Ardiana Prima, fourth-year student of Trade Management for Asia (TMA), is studying in Indonesia for ten months. She is now doing an internship in Jakarta after completing an exchange programme in Yogyakarta. ‘I want to use what I’m learning to help my native country.’
Why did you choose to come to Indonesia?
‘Trade Management for Asia offers three languages students can focus on: Chinese, Japanese, or Indonesian. I opted for Indonesian because I am of Indonesian heritage myself and I see a lot of opportunities for Indonesian-Dutch collaboration. These countries have an interesting history together, giving them a special connection. I also wanted to go to Indonesia so I can use what I’m learning to help my native country later.
‘I ended up choosing for Yogyakarta because of the cultural level of the city and the gorgeous surrounding natural environment. The beach of Gunung Kidul and the Merapi volcano are just a few hours away from the city. And Jakarta is a truly global metropolis. This seemed like a great combination.’
What kind of things are you doing?
‘I completed the exchange programme at the Universitas Atma Jaya Yogyakarta at the end of the summer, where I was taking classes in international business & management. I’ve now begun my internship in Jakarta at Royal Haskoning DHV, an aviation consultancy firm. They’ve got me analysing databases so I can draw up professional reports for our clients. The internship runs until November, and then I’d like to travel the country, in particular to the Karimunjawa Archipelago.’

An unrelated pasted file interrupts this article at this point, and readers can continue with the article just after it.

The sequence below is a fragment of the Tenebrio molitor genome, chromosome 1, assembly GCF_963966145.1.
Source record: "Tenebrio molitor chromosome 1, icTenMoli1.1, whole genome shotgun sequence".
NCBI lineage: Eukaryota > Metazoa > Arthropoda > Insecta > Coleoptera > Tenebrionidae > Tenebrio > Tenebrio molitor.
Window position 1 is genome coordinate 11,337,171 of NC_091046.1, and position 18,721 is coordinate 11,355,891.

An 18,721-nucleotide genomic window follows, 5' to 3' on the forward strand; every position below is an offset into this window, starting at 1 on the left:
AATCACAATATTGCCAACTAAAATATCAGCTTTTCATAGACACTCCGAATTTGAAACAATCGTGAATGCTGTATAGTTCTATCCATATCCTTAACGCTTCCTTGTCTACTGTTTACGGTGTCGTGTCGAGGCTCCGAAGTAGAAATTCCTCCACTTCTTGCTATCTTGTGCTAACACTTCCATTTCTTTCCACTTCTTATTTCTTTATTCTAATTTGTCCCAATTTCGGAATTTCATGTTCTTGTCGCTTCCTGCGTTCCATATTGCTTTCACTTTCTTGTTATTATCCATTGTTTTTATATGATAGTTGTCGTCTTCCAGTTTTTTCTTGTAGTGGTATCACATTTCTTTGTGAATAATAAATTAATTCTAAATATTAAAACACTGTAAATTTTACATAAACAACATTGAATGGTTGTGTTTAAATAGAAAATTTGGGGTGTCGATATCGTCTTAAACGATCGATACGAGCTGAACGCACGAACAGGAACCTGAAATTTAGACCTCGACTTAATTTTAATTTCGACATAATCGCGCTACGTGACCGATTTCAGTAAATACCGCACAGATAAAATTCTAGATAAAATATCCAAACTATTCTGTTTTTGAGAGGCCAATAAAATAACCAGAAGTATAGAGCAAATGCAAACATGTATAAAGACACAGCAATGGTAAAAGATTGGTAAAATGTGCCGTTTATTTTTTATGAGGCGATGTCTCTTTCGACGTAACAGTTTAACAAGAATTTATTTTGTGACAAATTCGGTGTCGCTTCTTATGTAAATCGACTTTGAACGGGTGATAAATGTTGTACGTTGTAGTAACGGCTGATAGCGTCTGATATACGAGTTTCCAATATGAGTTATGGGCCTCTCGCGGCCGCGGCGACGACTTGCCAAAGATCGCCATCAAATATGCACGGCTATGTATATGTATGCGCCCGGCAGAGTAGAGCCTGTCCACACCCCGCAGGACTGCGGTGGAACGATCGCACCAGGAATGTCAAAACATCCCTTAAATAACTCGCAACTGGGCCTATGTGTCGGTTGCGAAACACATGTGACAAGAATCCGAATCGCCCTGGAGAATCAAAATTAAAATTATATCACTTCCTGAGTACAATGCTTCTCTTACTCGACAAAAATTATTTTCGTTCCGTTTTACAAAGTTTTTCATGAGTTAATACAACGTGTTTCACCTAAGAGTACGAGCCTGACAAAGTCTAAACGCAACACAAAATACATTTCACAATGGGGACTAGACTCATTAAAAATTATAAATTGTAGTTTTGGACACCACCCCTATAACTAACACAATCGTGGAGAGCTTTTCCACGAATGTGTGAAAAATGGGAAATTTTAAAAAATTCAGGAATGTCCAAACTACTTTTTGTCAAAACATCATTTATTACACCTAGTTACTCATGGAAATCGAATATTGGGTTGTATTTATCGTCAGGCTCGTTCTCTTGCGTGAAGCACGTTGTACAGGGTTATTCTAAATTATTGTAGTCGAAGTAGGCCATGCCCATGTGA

How are your interactions with the local population?
‘I speak Indonesian, so the contact is quite easy. I also grew up with a lot of Indonesian customs at home, so the local population and I understand each other pretty well. For example, Indonesian students are generally far more respectful towards the elderly and their teachers. Dutch students expect that someone will address them directly about their behaviour, and I have sometimes had to explain to local professors that they could be a bit more assertive towards Dutch exchange students – for example by simply dismissing them when they’re disturbing a class.’
So what has been the biggest culture shock for you?
‘The poverty I see here really shocks me, bringing back a lot of memories of when I was little. I wasn’t raised in poverty myself, but I was born in Bandung and lived here until I was seven. But it’s wonderful to see that people are so warm and kind despite – or perhaps rather because of – their poverty.
‘And on an academic level, the biggest difference is that classes can go on for two hours straight – without a break. You really have to get used to that, especially considering that classes start at seven in the morning.’
What strikes you the most?
‘Everybody says hello when they pass each other in the street, and people really enjoy chatting with strangers. They’ll ask a lot of really private, intimate questions which you don’t come across in Dutch small talk. They’ll often ask whether you have a boyfriend or girlfriend. If you say yes, they’ll want to know when you’re going to get married. And if you say no, they’ll ask why not. Relationships and family are really important in Indonesia.’
Is there anything you don’t like?
‘It can be annoying that the local people constantly want to take pictures with my visiting Dutch friends and me, while asking all about us. That can be a bit intrusive. People also tend to think that I’m their tour guide.’
Would you recommend other students to spend some time abroad?
‘Absolutely. You’ll have experiences you’d never have any other way, and you get to learn a lot about a country and its culture. By talking about the differences, you find out how other people think and why they do what they do. In the end, you’ll find that we’re not so different after all.’
Text: Zoë Cozijnsen
Photo: Ardiana Prima